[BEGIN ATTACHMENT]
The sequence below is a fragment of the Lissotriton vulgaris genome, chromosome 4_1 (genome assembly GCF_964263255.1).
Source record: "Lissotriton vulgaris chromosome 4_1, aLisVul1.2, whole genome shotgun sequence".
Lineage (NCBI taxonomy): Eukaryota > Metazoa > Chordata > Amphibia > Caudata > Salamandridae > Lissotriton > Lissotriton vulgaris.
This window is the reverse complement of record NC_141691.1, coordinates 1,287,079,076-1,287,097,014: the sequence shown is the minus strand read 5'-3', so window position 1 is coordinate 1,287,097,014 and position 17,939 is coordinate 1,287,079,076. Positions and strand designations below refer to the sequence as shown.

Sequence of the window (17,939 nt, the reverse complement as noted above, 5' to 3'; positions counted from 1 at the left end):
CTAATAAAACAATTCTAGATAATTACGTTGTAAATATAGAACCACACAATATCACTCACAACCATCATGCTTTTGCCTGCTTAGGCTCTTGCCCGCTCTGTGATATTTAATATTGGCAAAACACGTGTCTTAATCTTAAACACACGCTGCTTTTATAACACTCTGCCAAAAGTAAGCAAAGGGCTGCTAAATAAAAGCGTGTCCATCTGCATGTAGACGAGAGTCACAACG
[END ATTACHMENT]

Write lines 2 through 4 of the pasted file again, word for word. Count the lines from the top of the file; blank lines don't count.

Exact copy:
Source record: "Lissotriton vulgaris chromosome 4_1, aLisVul1.2, whole genome shotgun sequence".
Lineage (NCBI taxonomy): Eukaryota > Metazoa > Chordata > Amphibia > Caudata > Salamandridae > Lissotriton > Lissotriton vulgaris.
This window is the reverse complement of record NC_141691.1, coordinates 1,287,079,076-1,287,097,014: the sequence shown is the minus strand read 5'-3', so window position 1 is coordinate 1,287,097,014 and position 17,939 is coordinate 1,287,079,076. Positions and strand designations below refer to the sequence as shown.